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Britain’s Grand Strategy of Restrained Punishment

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door for Germany’s absolute control of the commerce of Hungary, Czecho- slovakia, Jugoslavia, and Italy” (Foerster 1931, 619). He forewarns, “The creation of a Central European national block would inevitably give rise to a Germanic hegemony on the European continent” (622). Germany was negotiating other tariff preference treaties with Romania and Bulgaria (Stambrook 1972, 116). Britain’s concern was that Hitler and the National Socialist Party, which advocated economic self-suf‹ciency and autarky (as well as both Anschluss and Mitteleuropa), made substantial gains in the 1930 and 1932 Reichstag elections (Kaiser 1990, 371–72). In related events, during May 1932, the Germans announced their intention to leave the League of Nations World Disarmament Conference, and in 1933, Hitler became chancellor, withdrawing from the League of Nations and accelerating German rearmament.9

German economic policy challenged liberal trade principles. Under the direction of Hjalmar Schacht at the Reichsbank, the Germans introduced a complex system of controls and the use of foreign exchange (Newton 1991, 183–84). Trade policy was founded on barter agreements with neighboring and Latin American countries, which provided food and raw materials in exchange for manufactured goods (any difference was made up in inconvertible marks eligible for use only in Germany). By 1936, Hitler supported a policy of economic autarky. Hitler’s Four Year Plan was intended to reduce German dependence on foreign suppliers and to con- serve available foreign exchange for the importation and stockpiling of strategic materials and food imports (foreign exchange was needed to pay for raw-material imports for rearmament) (Carroll 1968, 122–39). It was urgent to prepare the army and the economy for war in four years. To achieve self-suf‹ciency, the Plan created rudimentary synthetic oil and rubber industries, as well as increased home production of certain raw materials, such as iron and light metals, which could be substituted for unavailable metals (Weinberg 1980, 23–25). The problem with such a plan was that German dependence on overseas raw materials would always require substantial German participation in world trade (Murray 1984, 5–6, charts 1 and 2).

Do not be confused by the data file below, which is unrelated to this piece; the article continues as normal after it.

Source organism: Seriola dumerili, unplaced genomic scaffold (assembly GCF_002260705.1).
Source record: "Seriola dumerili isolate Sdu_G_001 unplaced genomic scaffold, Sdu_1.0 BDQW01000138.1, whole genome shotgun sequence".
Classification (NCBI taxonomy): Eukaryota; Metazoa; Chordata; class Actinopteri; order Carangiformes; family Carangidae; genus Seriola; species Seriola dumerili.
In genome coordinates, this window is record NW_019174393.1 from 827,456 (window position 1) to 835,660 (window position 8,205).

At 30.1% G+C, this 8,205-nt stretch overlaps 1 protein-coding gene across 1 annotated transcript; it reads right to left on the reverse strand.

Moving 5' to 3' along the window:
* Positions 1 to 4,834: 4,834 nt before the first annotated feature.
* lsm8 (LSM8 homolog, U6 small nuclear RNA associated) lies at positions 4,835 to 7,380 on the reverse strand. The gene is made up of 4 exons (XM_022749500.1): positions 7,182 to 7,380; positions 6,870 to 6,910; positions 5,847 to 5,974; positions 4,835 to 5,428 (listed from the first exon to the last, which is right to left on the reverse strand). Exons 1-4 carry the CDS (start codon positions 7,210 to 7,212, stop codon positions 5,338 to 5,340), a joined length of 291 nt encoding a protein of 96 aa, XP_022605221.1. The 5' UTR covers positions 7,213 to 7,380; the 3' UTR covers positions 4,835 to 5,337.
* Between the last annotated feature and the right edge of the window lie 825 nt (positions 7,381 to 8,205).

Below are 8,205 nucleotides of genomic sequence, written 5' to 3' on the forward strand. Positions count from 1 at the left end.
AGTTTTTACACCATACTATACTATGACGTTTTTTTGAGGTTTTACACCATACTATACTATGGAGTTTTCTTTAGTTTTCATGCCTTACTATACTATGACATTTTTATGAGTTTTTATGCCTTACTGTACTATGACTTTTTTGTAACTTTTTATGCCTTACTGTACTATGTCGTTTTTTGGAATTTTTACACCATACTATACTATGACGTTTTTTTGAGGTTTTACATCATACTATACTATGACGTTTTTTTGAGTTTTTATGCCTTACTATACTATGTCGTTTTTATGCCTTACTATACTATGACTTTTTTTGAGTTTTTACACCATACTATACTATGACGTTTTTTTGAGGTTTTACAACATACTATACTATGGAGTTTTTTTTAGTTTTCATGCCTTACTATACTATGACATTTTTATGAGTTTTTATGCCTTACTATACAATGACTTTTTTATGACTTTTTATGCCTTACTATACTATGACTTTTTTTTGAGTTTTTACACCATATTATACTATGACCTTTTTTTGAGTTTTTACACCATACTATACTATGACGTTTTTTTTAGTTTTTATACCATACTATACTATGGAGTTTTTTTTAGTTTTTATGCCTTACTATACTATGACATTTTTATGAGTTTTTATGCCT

Neither a policy of participation in the global trading order nor eco- nomic autarky could satisfy Germany’s economic needs (Craig 1978, 698). For Hitler, the ultimate solution lay only in the conquest of Lebensraum (Calleo 1978, 94, 97, 105–7; Deist 1994, 381–82). Hitler proposed to solve Germany’s economic problems by conquering Austria and Czechoslovakia in order to clear land for German colonization (Kaiser 1990, 371). A dom-

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